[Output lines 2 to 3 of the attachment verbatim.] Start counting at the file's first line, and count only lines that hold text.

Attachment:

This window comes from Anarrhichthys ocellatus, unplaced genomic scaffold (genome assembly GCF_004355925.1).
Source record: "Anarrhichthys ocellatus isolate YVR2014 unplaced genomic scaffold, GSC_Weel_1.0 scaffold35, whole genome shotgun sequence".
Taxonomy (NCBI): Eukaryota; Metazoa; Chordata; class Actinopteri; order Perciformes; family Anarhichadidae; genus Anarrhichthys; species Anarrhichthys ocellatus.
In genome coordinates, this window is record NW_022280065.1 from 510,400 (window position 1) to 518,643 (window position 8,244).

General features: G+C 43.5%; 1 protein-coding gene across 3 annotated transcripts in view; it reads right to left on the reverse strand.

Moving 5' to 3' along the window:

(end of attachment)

Source record: "Anarrhichthys ocellatus isolate YVR2014 unplaced genomic scaffold, GSC_Weel_1.0 scaffold35, whole genome shotgun sequence".
Taxonomy (NCBI): Eukaryota; Metazoa; Chordata; class Actinopteri; order Perciformes; family Anarhichadidae; genus Anarrhichthys; species Anarrhichthys ocellatus.